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Rules for Alphabetic Filing

There are three types of alphabetic filing: (1) letter by letter (in which spaces between words
are disregarded), (2) word by word, and (3) unit by unit (in which every word, abbreviation, and
initial is considered a separate unit). ARMA International (formerly the Association of
Records Managers and Administrators) recommends the use of the unit-by-unit method.
The basic principles of the unit-by-unit method and the more specific rules that follow are consistent
with the ARMA standards.

IMPORTANT NOTE: Before names can be placed in alphabetic order, they must be indexed; that is,
each name must be broken down into units, and the units must be arranged in a certain sequence. Once
indexing is completed, the names can be compared unit by unit and alphabetic order can then be
established. Each of the following rules is accompanied by a chart that shows names in two ways: the
first column (headed Name) shows the full name in a standard format, that is, as it would appear in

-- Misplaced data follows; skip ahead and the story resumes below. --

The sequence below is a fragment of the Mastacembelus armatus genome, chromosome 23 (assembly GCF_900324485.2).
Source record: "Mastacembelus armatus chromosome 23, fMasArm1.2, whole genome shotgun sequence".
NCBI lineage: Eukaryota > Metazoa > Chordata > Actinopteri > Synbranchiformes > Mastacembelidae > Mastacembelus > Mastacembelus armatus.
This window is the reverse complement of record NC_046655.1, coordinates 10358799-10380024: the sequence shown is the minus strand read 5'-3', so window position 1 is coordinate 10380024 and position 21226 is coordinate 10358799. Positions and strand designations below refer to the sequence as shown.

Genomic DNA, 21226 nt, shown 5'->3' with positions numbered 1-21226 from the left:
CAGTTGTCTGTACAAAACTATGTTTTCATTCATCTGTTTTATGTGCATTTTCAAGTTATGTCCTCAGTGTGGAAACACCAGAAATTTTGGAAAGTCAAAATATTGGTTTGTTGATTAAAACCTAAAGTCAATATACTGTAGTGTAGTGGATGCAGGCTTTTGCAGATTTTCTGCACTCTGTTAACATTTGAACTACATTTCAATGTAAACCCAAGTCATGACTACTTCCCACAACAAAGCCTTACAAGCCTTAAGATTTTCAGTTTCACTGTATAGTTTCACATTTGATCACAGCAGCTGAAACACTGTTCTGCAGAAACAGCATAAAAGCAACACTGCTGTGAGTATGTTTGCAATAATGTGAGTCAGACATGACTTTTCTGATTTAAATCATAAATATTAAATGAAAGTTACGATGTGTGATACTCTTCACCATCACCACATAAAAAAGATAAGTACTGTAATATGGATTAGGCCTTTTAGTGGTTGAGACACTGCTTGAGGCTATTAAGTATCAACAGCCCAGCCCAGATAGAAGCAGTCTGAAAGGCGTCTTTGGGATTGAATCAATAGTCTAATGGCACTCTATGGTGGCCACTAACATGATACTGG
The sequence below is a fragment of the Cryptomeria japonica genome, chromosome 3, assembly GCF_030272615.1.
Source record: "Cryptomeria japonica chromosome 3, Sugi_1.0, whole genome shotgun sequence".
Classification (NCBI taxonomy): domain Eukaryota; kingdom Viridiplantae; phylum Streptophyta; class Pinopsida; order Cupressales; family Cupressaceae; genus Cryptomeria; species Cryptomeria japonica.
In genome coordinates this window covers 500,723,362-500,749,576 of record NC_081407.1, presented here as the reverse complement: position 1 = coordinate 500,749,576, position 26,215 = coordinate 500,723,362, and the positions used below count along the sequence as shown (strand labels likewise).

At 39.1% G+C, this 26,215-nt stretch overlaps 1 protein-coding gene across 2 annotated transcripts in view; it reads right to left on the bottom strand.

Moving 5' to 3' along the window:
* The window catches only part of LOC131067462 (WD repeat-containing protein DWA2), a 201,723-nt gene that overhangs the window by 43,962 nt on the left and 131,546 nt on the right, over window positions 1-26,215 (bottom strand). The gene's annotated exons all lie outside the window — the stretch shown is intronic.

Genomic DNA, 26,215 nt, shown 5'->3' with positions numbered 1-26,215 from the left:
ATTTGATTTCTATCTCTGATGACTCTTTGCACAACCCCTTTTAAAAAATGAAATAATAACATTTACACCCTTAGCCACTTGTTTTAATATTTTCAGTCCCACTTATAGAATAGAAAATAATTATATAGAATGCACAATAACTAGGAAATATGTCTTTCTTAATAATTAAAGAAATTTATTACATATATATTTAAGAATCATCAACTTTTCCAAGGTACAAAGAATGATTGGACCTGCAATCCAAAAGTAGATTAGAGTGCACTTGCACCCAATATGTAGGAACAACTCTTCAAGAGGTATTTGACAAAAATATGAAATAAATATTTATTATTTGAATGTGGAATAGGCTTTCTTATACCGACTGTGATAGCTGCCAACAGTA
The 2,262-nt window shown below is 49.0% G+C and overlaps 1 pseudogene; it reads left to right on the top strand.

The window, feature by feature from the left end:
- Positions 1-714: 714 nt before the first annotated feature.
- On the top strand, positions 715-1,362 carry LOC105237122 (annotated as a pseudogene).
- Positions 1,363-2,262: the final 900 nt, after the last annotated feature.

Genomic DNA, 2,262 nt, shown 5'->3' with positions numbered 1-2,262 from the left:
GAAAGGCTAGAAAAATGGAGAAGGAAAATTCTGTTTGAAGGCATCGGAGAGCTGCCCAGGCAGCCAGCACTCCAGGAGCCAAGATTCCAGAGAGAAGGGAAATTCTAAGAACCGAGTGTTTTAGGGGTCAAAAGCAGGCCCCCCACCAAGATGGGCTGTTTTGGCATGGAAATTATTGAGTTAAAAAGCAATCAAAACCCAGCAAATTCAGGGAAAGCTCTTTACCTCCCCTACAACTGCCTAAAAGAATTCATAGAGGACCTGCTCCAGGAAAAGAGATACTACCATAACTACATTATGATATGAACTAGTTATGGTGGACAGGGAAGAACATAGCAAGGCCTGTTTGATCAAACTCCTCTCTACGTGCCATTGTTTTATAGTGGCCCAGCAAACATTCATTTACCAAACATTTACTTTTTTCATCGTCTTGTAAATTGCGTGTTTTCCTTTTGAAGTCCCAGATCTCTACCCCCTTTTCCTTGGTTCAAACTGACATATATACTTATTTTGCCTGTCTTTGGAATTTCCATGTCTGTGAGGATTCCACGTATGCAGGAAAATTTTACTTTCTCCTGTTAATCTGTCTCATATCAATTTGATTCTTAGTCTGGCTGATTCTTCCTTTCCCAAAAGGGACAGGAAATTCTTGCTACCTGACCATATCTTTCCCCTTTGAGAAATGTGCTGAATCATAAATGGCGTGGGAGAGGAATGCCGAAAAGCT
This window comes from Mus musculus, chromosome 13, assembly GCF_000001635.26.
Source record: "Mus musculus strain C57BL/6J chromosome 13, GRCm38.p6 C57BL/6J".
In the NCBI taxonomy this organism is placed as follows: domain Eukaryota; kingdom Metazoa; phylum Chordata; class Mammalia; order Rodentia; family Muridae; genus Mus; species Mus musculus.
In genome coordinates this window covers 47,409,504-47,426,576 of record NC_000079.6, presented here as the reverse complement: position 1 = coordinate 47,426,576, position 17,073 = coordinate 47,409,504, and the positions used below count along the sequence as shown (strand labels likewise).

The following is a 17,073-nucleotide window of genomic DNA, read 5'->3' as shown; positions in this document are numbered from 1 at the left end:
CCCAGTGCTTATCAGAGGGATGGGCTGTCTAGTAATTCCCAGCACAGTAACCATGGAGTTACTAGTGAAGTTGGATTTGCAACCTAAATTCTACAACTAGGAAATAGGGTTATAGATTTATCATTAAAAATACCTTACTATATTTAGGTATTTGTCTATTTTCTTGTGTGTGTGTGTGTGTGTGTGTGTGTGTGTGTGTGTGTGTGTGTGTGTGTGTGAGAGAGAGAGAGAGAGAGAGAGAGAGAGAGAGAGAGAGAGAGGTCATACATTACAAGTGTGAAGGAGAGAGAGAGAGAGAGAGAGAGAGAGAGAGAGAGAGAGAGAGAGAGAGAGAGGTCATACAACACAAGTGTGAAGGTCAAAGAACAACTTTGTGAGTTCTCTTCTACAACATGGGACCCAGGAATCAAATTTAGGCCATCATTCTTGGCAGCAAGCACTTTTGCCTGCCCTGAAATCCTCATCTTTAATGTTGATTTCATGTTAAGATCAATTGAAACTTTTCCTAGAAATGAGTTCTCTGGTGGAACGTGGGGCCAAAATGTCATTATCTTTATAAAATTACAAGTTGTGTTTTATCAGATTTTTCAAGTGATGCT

an inside address of a letter; the remaining group of columns (headed Unit 1, Unit 2, and so on)
shows the name in an indexed format, arranged unit by unit in a sequence appropriate for
alphabetizing. Note that the “inside address” format presents the names in caps and lowercase,
with punctuation as necessary. The indexed format presents the names in all-caps because for
purposes of alphabetizing, the differences between capital and lowercase letters should
be ignored. Moreover, the indexed format ignores punctuation; it even ignores a space or a
hyphen between parts of a name. If you want to use a computer (1) to print names in alphabetic order
and (2) to insert names in inside addresses as well as ordinary text, you may have to create two name
fields—one using the standard format, the other using the indexed format—as shown in the following

Rule 1: Names of Persons
a. Treat each part of the name of a person as a separate unit, and consider the units
in this order: last name, first name or initial, and any subsequent names or initials.
Ignore any punctuation following or within an abbreviation.
b. When you are dealing with a foreign personal name and cannot distinguish the last
name from the first name, consider each part ofthe name in the order in which it is written. Naturally,
whenever you can make the distinction, consider the last name first.
c. In a name like María López y Quintana, the last name consists of three separate
words. For purposes of alphabetizing, treat these separate words as a single unit
(for example, LOPEZYQUINTANA).